Krissy Kneen said...

When you have read it let me know what you think but seriously, if you want some proper BDSM read Story of O. Grey is lazy writing of the worst order and if you live on Hungry Jack's burgers you will get heart disease. There are plenty of good sex books out there. This may just be the worst I have ever tried to read. If you are a writer, try to avoid to many books like this or it might taint your own writing.

James said...

Thanks for the reply Krissy. I liked Story of O too but found Emmanuelle a little too dark. I have wide taste in erotica. Sometimes you come across some gems amongst the rubbish. I enjoyed a series of books written by a writer called Blakely St James - a pseoudonym used by a male writer writing from a womens point of view witj some very imaginative and racy story lines but very 1970's retro porn which is funny now. I like to write and so far have only been published in a trashy mens magazine and I have so far failed three times to get published in One Book Many Brisbanes - maybe the judging panel don't appreciate trashy 1970's retro porn :). Seriously I write many things - poems, short stories but my aim is to write a great Brisbane erotic novel. I really like "Affection". You captured student life in Brisbane in the 1990's really well. Maybe I will write about my grey tie adventures in the BCC library and feature a scene where I am trying some kama sutra athleticism with a horny housewife perched high on a library shelf and we tumble down and concuss a gathering of One Book Many Brisbane judges. Revenge is sweet! James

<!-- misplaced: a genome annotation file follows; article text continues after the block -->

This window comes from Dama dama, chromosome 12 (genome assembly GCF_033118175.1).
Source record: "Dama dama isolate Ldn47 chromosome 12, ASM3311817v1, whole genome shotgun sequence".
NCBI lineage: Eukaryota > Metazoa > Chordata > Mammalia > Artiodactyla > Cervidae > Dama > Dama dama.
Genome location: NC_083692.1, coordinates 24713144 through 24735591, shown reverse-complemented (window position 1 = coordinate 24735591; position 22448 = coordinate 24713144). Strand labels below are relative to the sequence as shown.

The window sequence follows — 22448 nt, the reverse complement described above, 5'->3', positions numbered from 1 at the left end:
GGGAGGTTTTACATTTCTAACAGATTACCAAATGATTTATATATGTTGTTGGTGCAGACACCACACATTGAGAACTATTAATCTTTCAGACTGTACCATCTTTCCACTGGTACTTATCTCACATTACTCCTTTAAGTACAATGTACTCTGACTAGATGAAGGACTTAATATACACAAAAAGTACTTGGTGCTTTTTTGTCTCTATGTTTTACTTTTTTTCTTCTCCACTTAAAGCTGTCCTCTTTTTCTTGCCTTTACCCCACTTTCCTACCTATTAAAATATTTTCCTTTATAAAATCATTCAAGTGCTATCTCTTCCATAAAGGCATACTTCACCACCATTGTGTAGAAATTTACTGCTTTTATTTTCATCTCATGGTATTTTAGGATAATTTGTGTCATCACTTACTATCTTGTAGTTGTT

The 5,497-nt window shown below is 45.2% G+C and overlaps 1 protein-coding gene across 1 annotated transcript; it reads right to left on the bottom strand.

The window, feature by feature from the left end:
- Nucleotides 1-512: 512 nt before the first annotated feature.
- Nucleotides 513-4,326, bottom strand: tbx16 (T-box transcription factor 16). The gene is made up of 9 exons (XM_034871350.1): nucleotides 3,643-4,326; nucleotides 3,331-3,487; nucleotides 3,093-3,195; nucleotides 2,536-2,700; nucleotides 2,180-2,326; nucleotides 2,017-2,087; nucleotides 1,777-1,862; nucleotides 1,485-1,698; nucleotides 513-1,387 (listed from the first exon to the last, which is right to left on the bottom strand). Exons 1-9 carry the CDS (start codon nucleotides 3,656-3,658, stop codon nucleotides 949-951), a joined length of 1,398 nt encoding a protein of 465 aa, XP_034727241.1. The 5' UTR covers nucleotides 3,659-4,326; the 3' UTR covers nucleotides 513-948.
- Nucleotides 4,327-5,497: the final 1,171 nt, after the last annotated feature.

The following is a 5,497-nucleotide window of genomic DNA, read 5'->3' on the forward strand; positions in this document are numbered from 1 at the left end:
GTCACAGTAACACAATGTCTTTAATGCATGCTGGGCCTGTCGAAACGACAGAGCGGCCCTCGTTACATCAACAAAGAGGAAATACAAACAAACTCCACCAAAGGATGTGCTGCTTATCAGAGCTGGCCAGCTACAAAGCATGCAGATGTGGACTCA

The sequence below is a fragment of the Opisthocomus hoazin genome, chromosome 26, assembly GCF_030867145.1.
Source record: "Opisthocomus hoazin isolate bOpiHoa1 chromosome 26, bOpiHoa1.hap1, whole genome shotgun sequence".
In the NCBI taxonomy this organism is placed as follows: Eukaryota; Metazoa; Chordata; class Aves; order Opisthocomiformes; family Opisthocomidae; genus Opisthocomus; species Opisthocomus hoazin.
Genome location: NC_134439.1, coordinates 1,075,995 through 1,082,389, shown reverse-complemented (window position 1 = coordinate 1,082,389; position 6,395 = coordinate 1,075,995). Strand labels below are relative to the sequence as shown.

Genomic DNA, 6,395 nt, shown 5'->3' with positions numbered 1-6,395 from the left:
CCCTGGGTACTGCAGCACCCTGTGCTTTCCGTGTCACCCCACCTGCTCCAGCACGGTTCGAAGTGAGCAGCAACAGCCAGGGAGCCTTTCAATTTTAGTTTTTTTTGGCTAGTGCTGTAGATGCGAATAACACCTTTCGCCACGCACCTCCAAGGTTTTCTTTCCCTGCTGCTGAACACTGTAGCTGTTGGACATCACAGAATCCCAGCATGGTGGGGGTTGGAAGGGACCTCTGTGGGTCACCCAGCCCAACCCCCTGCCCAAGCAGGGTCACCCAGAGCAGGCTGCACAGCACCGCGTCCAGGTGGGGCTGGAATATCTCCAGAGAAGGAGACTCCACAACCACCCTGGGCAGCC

Krissy Kneen said...

I would aim higher than a one book many brisbane's judge James. Good luck with your writing. (Haven't read Emmanuelle yet but I suppose I should)

James said...

My goodness would that mean falling from a ceiling fan and crushing the Premier to revenge failing to shortlist for his Literary Award? James

Garden Gal said...

I honestly don't understand what all the almost violent and arrogant objections are to Fifty Shades of Grey and the people who enjoy it.

I recently watched an interview of E.L. James and she stated very clearly that her writing this trilogy was inspired by the Twilight series....not the content, but that it was a trilogy of novels. She also related, rather bashfully, that she wrote all of her fantasies in this work. "All of my fantasies are out there for the world to read."

This is most definitely light reading and I doubt it was meant to be anything but that. The fact that millions of women might also enjoy some of these same fantasies is the reason for its popularity.